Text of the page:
SAN FRANCISCO -- Twitter is getting the youth vote.
Nearly a quarter of teens now use Twitter to catch up with friends and keep track of celebrities, a big jump in usage as teens flock to different social media sites and spend less time on Facebook to avoid their parents and other adults as well as rampant “oversharing.”
One in four online teens use Twitter, up from 16% in 2011, according to a survey by the Pew Research Center and the Berkman Center for Internet & Society at Harvard University. That’s higher than the 16% of online adults who now use Twitter.
Teens are increasingly turning to Twitter, mobile photo-sharing service Instagram and social blogging service Tumblr, which was acquired by Yahoo on Monday for $1.1 billion, as they express “waning enthusiasm” for Facebook, the survey found.
But Facebook remains the go-to social network for teens, with 94% of online teens saying they have a profile on Facebook and 81% saying it is the social network they use most often.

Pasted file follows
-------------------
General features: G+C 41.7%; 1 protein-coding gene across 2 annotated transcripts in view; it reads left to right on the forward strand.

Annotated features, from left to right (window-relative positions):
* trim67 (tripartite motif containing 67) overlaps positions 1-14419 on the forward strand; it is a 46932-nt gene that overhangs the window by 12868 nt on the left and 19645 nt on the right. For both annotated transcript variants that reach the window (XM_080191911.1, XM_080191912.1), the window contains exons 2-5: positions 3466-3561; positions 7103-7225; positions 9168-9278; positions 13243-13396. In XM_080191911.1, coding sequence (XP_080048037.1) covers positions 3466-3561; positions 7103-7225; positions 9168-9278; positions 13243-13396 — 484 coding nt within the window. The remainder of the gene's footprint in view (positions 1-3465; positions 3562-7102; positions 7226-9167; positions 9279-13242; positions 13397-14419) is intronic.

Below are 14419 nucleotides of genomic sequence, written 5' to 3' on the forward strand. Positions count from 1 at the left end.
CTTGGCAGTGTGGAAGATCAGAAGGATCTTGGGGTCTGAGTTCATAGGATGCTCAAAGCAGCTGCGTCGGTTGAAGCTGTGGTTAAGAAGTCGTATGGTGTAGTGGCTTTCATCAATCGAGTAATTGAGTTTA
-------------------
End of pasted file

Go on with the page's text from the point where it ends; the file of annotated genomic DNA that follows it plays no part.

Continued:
Seven percent of online teens say they use Twitter most often, while 3% say they use Instagram most often and 1% say Tumblr.
The report from Pew echoed this story I wrote a year ago that predicted the flight of teens from Facebook to new forums for personal expression and social networking.
Teens are posting more and more personal information on social media. The survey found that teens are more likely than they were even a few years ago to post photographs, their hometown, name of their school, email address and mobile phone number.
On Facebook, 6 of 10 teens say they use restrictive privacy settings to be sure their posts are seen only by their friends. An additional 25% allow posts to be seen by friends of friends. On Twitter, a quarter of teens post updates privately to friends. Part of the appeal of Twitter: teens don’t have to use their real names so they don’t have to worry about updates turning up in Google searches or being discovered by parents.
One thing teens are not worried about: being targeted by online marketers and data brokers. Just 9% of teens said they were concerned about how their information is being collected. Nearly half of parents said they were concerned.